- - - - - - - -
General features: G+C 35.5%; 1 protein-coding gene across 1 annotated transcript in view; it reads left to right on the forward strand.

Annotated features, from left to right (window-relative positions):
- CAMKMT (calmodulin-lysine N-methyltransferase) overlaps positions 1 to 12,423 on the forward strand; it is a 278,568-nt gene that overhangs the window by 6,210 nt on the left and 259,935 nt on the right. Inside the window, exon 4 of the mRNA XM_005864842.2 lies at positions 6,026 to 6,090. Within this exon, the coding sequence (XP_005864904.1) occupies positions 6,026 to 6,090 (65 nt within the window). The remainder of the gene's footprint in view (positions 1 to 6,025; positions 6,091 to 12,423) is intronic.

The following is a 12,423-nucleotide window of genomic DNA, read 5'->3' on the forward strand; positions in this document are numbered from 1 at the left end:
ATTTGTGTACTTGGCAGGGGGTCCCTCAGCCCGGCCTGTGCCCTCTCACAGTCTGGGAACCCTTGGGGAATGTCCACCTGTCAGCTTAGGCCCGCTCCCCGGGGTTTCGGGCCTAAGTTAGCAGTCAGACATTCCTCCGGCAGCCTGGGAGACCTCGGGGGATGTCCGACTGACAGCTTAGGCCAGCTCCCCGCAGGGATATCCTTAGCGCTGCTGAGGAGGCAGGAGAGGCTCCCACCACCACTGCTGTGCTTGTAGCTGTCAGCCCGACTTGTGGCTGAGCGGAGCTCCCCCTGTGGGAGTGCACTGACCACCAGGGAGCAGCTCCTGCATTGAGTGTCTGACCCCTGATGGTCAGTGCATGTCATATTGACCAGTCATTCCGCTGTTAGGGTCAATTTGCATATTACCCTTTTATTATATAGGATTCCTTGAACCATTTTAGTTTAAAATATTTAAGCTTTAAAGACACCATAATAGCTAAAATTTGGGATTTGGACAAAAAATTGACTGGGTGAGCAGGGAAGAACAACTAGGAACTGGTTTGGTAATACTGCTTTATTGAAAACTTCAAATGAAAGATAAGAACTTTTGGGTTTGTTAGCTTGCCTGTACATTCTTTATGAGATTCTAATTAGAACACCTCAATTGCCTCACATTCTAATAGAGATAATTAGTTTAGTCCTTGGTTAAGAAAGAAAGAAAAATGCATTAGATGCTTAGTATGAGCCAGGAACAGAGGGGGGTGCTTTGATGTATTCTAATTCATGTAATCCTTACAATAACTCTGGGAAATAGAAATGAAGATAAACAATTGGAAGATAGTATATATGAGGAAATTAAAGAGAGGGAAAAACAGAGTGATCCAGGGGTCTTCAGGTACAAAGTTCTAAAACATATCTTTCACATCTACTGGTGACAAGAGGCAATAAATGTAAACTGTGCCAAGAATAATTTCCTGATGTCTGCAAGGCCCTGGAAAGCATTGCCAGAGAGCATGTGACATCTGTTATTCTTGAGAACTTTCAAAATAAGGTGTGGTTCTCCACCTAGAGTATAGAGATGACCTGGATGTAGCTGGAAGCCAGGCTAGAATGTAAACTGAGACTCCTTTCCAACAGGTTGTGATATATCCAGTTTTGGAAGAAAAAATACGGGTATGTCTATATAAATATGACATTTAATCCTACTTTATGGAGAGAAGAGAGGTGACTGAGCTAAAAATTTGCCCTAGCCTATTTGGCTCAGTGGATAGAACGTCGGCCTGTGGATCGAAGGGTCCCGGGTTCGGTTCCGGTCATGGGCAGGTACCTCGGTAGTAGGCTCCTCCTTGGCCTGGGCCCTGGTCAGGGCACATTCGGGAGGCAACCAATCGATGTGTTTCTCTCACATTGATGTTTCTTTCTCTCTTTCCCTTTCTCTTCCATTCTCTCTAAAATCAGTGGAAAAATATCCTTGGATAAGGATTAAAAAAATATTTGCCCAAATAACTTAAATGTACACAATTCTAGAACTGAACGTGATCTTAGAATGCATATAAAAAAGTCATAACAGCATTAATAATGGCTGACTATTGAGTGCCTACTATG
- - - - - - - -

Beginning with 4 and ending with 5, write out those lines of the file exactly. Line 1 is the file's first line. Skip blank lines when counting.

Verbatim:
The following is a 12,423-nucleotide window of genomic DNA, read 5'->3' on the forward strand; positions in this document are numbered from 1 at the left end:
ATTTGTGTACTTGGCAGGGGGTCCCTCAGCCCGGCCTGTGCCCTCTCACAGTCTGGGAACCCTTGGGGAATGTCCACCTGTCAGCTTAGGCCCGCTCCCCGGGGTTTCGGGCCTAAGTTAGCAGTCAGACATTCCTCCGGCAGCCTGGGAGACCTCGGGGGATGTCCGACTGACAGCTTAGGCCAGCTCCCCGCAGGGATATCCTTAGCGCTGCTGAGGAGGCAGGAGAGGCTCCCACCACCACTGCTGTGCTTGTAGCTGTCAGCCCGACTTGTGGCTGAGCGGAGCTCCCCCTGTGGGAGTGCACTGACCACCAGGGAGCAGCTCCTGCATTGAGTGTCTGACCCCTGATGGTCAGTGCATGTCATATTGACCAGTCATTCCGCTGTTAGGGTCAATTTGCATATTACCCTTTTATTATATAGGATTCCTTGAACCATTTTAGTTTAAAATATTTAAGCTTTAAAGACACCATAATAGCTAAAATTTGGGATTTGGACAAAAAATTGACTGGGTGAGCAGGGAAGAACAACTAGGAACTGGTTTGGTAATACTGCTTTATTGAAAACTTCAAATGAAAGATAAGAACTTTTGGGTTTGTTAGCTTGCCTGTACATTCTTTATGAGATTCTAATTAGAACACCTCAATTGCCTCACATTCTAATAGAGATAATTAGTTTAGTCCTTGGTTAAGAAAGAAAGAAAAATGCATTAGATGCTTAGTATGAGCCAGGAACAGAGGGGGGTGCTTTGATGTATTCTAATTCATGTAATCCTTACAATAACTCTGGGAAATAGAAATGAAGATAAACAATTGGAAGATAGTATATATGAGGAAATTAAAGAGAGGGAAAAACAGAGTGATCCAGGGGTCTTCAGGTACAAAGTTCTAAAACATATCTTTCACATCTACTGGTGACAAGAGGCAATAAATGTAAACTGTGCCAAGAATAATTTCCTGATGTCTGCAAGGCCCTGGAAAGCATTGCCAGAGAGCATGTGACATCTGTTATTCTTGAGAACTTTCAAAATAAGGTGTGGTTCTCCACCTAGAGTATAGAGATGACCTGGATGTAGCTGGAAGCCAGGCTAGAATGTAAACTGAGACTCCTTTCCAACAGGTTGTGATATATCCAGTTTTGGAAGAAAAAATACGGGTATGTCTATATAAATATGACATTTAATCCTACTTTATGGAGAGAAGAGAGGTGACTGAGCTAAAAATTTGCCCTAGCCTATTTGGCTCAGTGGATAGAACGTCGGCCTGTGGATCGAAGGGTCCCGGGTTCGGTTCCGGTCATGGGCAGGTACCTCGGTAGTAGGCTCCTCCTTGGCCTGGGCCCTGGTCAGGGCACATTCGGGAGGCAACCAATCGATGTGTTTCTCTCACATTGATGTTTCTTTCTCTCTTTCCCTTTCTCTTCCATTCTCTCTAAAATCAGTGGAAAAATATCCTTGGATAAGGATTAAAAAAATATTTGCCCAAATAACTTAAATGTACACAATTCTAGAACTGAACGTGATCTTAGAATGCATATAAAAAAGTCATAACAGCATTAATAATGGCTGACTATTGAGTGCCTACTATG